Punishment Park is so full of provocative ideas. Its script is rich with definitions. I never knew where the word "chauvinism" came from and yet here is a film that tosses its definition out as part of its dialogue. Perhaps this only strikes me as remarkable because we have been effectively dumbed down as a society, so that the progressive ideas that could have led us to a purposeful resistance are now difficult to comprehend and grasp, let alone implement. Per my earlier argument, the critical thinking born from trial and error and direct experience has been diluted by the technological allure of easy access. Nowadays you don't really have to know how to think critically, you just have to know how to Google. And the really astounding thing is that I can't say that Punishment Park is dated. It's 40 years old, and yet it's not. It's the most relevant piece of film I've seen this season. Despite its similar premise, Hunger Games was pallid by comparison, clothed in special effects and costumes to, in effect, encourage passivity. 

Malcolm: And, moreover, was determined, which has become my favorite word for the way we live, which is that all these new TV shows have extended the narrative to allow hours and hours of binge watching. All of those characters in all of those stories are over-determined in order to be able to keep you in a certain mode of emotion that doesn't end up leading you anywhere. As if Aristotle had decided that drama could be something that just stopped without catharsis. These shows induce determined emotions that never get resolved, let alone never having any real purpose.

Guillén: I get your point, or your caution, but I'm more of a psychological person so I'm not as concerned with dramatic catharsis as I am with the idea that narrative seriality allows a character to flesh out into someone more recognizably human.

Malcolm: Well, they can; but, that form often obviates that and makes it something less or puts it into a particular track where there's no real surprise as to what's going to happen except it's going to be worse. This is part of the undercurrent of a world that has probably internalized too much noir and—rather than seeing noir as a cautionary momentum—see it as an entertainment. I can't disparage noir completely because I've spent so much time with it. I do have to say that when Chris Fujiwara talked about the adolescent undercurrents of noir, he's got a real point. You have to step away from it and not be so captured by it.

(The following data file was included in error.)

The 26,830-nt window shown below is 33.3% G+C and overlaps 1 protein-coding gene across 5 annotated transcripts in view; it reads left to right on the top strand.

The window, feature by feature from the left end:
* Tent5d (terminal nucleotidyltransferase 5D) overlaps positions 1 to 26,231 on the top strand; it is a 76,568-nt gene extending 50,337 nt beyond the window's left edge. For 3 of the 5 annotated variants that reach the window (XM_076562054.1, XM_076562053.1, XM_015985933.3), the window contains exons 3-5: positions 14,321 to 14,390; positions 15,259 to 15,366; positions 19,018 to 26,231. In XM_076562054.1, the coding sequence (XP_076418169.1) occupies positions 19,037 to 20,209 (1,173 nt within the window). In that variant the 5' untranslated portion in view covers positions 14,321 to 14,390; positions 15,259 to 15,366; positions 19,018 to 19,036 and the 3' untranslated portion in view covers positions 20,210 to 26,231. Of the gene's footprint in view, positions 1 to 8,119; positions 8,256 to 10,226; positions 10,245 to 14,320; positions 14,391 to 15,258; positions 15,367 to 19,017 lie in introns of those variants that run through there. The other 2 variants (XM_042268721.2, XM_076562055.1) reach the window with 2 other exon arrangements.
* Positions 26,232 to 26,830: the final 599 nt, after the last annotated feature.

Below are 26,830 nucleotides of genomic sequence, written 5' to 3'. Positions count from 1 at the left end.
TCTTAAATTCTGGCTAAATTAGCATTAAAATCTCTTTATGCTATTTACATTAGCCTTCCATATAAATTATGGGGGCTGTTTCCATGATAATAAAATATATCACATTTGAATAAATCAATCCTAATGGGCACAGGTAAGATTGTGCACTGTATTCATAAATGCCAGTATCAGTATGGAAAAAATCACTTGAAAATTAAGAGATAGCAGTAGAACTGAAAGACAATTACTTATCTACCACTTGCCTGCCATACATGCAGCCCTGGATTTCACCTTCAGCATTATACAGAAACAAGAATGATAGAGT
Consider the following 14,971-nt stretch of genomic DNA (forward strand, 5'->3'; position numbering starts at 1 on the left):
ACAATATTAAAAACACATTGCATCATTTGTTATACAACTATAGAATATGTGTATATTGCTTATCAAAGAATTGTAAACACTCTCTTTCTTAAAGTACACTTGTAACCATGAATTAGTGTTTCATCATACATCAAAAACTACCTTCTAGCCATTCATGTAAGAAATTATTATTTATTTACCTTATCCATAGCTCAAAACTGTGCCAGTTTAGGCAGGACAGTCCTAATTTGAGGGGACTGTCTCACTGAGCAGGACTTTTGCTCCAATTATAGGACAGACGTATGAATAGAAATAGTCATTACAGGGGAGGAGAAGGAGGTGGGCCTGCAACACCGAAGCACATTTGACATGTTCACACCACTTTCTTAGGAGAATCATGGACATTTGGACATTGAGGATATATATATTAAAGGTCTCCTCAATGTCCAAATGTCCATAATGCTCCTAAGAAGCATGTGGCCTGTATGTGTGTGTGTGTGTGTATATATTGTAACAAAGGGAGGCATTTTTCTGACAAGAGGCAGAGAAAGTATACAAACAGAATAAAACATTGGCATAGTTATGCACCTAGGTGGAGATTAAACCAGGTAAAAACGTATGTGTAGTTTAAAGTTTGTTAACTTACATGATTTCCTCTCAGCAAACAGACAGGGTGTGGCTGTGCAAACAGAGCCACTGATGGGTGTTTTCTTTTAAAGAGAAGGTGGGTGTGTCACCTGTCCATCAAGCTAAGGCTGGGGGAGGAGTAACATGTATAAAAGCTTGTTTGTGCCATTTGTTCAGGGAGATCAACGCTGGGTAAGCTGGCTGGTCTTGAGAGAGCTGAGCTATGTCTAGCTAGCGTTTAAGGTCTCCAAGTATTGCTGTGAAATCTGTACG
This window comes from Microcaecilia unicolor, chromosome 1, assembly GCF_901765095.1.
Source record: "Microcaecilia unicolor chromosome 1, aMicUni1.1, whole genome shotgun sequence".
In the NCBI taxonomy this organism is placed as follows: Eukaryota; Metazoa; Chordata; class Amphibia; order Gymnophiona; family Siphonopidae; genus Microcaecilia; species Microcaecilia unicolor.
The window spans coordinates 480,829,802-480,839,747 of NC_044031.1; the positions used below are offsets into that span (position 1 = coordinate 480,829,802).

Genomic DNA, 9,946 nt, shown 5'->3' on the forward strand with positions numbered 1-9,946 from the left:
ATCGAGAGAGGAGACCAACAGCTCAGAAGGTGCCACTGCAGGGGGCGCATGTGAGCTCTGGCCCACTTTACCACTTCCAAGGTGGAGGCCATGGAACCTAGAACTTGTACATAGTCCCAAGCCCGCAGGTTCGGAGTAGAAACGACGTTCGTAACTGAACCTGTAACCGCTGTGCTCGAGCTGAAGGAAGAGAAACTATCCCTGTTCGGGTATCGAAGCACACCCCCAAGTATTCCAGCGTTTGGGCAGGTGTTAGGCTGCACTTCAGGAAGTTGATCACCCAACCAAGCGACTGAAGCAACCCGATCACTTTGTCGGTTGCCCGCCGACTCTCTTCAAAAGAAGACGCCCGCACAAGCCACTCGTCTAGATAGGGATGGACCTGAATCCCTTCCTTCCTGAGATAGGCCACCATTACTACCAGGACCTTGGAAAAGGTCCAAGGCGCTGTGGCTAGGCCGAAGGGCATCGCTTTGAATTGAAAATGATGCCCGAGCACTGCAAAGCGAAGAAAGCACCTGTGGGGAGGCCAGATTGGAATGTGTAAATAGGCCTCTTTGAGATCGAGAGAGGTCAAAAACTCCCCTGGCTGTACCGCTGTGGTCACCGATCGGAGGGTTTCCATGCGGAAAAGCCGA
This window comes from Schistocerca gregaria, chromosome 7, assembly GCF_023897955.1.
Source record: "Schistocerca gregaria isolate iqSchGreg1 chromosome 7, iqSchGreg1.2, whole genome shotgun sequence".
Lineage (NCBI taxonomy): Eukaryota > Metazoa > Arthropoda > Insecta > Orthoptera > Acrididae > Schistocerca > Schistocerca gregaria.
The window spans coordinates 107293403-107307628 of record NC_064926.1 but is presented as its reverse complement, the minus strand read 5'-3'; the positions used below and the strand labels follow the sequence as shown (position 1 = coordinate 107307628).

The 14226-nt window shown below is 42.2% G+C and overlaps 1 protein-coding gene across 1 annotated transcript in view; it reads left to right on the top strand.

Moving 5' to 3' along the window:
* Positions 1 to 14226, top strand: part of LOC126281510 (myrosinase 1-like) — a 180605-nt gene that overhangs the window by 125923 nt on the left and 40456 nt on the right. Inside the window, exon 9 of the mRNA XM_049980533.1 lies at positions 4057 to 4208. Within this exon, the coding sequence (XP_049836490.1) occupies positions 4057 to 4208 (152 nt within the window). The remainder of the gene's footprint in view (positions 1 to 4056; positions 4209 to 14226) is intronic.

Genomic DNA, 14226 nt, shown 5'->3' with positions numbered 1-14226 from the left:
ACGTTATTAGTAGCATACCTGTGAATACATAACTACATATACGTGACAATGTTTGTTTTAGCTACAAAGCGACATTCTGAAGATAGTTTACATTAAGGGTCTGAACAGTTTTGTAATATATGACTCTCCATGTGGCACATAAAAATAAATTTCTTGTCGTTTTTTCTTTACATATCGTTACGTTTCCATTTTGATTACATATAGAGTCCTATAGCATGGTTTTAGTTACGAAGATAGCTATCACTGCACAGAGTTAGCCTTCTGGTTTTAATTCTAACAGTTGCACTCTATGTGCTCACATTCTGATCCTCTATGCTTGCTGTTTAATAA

Guillén: You have to recognize its style, yet discern the substance within its style. Your programming gives audiences an opportunity to make that distinction. You provide not only a context, but a broadened context, which points out that noir has been thought of as this, but it can also be thought of as that. You show not only what noir can alternately be, but what it alternately is

Malcolm: What we discovered was that French noir was actually the first noir. It certainly begins accidentally when Jean Renoir decides he wants to adapt a Georges Simenon Maigret novel (La Nuit du carrefour, 1932) and sort of stumbles into everything that everybody now considers to be the attributes of film noir. Of course, it's something different because it was an accident, but it's all there. The interesting thing is that he looked at it and said, "Now, that was fun. Let's go do something else." He left it alone and never went back to it. But other people like Jean Grémillon, Julien Duvivier and Pierre Chenal—who is probably the key missing link in that early period—they were captivated by that tone and the whole combination of style, substance and the undercurrent of decadence that had been looked at from a different angle than maybe it had been in previous literature. In other words, we're not taking the fin de siècles and making noirs out of them. We're bringing it forward into a world where decadence is more mundane, but more prevalent. And not as an aesthetic statement, but just a fact of life.

That's basically where noir began and, interestingly enough, because of the unique historical events that happened in France, they ended up creating more sub-genres that are different than anything we see in noir anywhere else. During the occupation period, you have to take noir out of the city and take it into a small town in order to place the story in an allegorical way. That's exactly what they did. They created a subgenre that certain of the critics knew and called "provincial gothic". The richness of the expanded idea of noir that has started to develop in the last 10 years comes from the fact that the French were doing that first. A lot of other people picked up on that and brought those elements in and combined it all into this stew, this bouillabaisse of dark film, whether it was melodrama, hard-boiled or gothic fantasy, whatever genre. These things would work. They would resonate within that structure.